REVIEW – Frankenstein’s Army (2013)

frankensteins army

Recently, while spending some quality time on Twitter, I replied to @KreepyLady Kristin’s tweet about Richard Raaphorst‘s Frankenstein’s Army telling her (unsolicited, natch) that I had been meaning to watch it for a while but hadn’t gotten around to it. That interaction inspired me to watch… Wolfcop! (you thought I was going to say Frankenstein’s Army, did you?) Well, I DID end up watching Frankenstein’s Army and now you get to hear about it. I was planning on taking a break from reviewing (criticizing) found footage movies, but… what the hell? FA (my fingers are just too tired to type the whole thing!) is a period found footage film, so it’s kind of different.

Dateline: WWII (read this in an old-timey newsreel guy voice) – Russian soldiers are on the mooooove! (OK, thanks for being a sport) The Russian soldiers are making their way into a (presumably) waning German empire. They are being filmed by a soldier who claims to be making a documentary about brave Russian soldiers (I guess?). His anachronistic camera rig (oops, I’m starting the criticism a paragraph early!) shoots synch sound and he can apparently carry an infinite amount of film. So why not shoot every mundane thing? Sure. Fine. He follows his small band of brat’ya (brothers, get it?) as they pick their way along a trail of weird destruction and biomechanical corpses toward the last known coordinates of a missing Russian troop. (brigade? I have no idea) They’re all weirded out by this but push on nonetheless. When they get to the coordinates they find Viktor (Karel Roden),  a weird groundskeeper/custodian of a large facility of mysterious purpose. Turns out he’s not a custodian, he’s a Frankenstein-type guy making biomechanical monsters!!

Obviously, I had some problems with the found footage approach of this film. There’s a reason found footage films are typically modern. We modern folk have access to cameras and video formats that lend themselves to filming the minutia of our lives because we can shoot a nearly infinite amount of footage without drawbacks. It doesn’t cost anything (practically) to fill hard drives up with your stupid friends talking until they’re finally attacked by zombies or whatever, making the effort worthwhile. Therefore, we accept that in our modern FF films. But, it costs a lot to buy/develop actual fucking film, and lugging around about an hour and a half worth of film (at the very least) along with your soldier stuff for miles would be unfeasible. And what magical tiny, super-sensitive omni-directional mic are they using on that 1930s Bolex? It’s just too much for my logical mind! I can suspend disbelief, but not when what I’m disbelieving is totally unnecessary. WHY is this film found footage?! It certainly should not have been. What about the actual story, you say? The concept is interesting – a modern day Frankenstein creating super-Nazis. The super-Nazi creatures were fairly cool, even if they were only a notch above the costume/creature effects at your local haunted house attraction. It just doesn’t gel. It feels like the concept drove the production so much that other little things (compelling characters, story depth, solid acting by anyone who is not Karel Roden, etc.) were neglected. Once we get to Frankenstein’s lair, there are some good scares, but not enough to salvage the whole mess.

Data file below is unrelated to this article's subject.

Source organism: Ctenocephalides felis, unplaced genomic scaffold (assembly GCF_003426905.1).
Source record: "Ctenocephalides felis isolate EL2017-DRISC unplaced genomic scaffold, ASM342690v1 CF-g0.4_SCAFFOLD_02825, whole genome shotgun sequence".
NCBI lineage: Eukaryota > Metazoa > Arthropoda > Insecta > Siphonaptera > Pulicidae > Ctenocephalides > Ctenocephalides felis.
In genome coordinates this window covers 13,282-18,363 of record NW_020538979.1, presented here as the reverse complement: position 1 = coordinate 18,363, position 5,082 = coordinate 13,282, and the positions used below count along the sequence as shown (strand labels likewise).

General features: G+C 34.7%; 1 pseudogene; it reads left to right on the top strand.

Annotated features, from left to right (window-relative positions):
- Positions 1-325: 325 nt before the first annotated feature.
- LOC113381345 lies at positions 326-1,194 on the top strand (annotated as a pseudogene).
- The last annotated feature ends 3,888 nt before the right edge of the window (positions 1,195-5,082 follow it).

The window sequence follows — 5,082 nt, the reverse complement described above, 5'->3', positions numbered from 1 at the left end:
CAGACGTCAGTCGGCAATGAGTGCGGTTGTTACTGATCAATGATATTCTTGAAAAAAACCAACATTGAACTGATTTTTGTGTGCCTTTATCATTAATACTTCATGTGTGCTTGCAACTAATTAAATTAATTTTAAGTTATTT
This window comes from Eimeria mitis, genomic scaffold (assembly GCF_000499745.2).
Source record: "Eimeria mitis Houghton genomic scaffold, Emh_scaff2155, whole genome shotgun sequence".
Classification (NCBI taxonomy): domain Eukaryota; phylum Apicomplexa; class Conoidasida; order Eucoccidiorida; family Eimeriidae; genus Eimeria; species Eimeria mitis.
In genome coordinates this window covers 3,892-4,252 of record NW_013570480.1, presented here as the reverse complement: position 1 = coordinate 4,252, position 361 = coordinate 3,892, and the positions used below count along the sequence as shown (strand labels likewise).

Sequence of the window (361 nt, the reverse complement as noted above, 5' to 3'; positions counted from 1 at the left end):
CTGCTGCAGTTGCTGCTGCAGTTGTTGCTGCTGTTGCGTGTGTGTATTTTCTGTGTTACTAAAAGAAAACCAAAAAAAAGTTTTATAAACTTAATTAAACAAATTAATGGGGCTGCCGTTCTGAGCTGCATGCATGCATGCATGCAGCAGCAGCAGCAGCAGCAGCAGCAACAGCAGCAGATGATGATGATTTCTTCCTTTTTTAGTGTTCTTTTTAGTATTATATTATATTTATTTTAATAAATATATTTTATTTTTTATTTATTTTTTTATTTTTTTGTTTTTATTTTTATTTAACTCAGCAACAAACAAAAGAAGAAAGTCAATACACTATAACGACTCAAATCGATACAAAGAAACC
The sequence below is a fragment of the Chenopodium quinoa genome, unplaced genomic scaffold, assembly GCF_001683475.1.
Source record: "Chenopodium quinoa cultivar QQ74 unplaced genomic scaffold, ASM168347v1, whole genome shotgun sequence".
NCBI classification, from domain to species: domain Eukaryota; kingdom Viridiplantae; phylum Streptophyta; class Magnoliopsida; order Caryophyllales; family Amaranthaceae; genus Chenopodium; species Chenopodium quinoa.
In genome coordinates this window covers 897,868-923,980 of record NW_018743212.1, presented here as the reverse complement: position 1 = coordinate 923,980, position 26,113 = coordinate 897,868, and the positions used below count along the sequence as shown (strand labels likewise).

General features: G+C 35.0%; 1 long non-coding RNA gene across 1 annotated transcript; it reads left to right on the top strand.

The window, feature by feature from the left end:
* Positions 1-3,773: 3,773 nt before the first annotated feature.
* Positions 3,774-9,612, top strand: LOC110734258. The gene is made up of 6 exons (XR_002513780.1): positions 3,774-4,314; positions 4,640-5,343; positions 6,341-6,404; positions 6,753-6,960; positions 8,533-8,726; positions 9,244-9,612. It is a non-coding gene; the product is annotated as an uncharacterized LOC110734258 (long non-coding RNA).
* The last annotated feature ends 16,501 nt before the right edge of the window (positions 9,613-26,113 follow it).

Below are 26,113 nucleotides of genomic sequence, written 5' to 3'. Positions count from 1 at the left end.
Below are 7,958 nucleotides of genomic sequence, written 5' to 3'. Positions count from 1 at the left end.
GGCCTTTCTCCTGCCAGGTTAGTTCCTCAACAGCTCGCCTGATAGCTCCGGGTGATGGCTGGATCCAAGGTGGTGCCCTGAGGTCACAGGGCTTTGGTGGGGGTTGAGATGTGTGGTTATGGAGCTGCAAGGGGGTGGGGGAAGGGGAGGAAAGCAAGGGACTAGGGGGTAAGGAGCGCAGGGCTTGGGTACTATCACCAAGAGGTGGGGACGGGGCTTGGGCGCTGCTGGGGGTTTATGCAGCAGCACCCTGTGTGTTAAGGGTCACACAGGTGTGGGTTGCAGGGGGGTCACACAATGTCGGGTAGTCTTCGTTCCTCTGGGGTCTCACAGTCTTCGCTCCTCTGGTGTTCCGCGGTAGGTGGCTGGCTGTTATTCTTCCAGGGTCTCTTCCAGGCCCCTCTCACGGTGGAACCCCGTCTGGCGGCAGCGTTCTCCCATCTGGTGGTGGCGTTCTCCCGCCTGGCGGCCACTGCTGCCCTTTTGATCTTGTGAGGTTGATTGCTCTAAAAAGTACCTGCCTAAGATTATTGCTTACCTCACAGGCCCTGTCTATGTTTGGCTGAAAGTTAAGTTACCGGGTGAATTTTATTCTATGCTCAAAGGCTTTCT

THE FINAL CUT: Frankenstein’s Army is a found footage film to its own disadvantage. The viewer is left questioning the logic and feasibility of the device so much that it’s hard to get immersed in the (already pretty weak) story. The creature effects are mildly interesting, but they can’t carry the whole movie. (a Google image search will suffice.)

Bonus content: I would have liked this movie a lot more if it had more of a sense of humor. Maybe splatter comedy could have saved the biomechaNazis from my disappointment.

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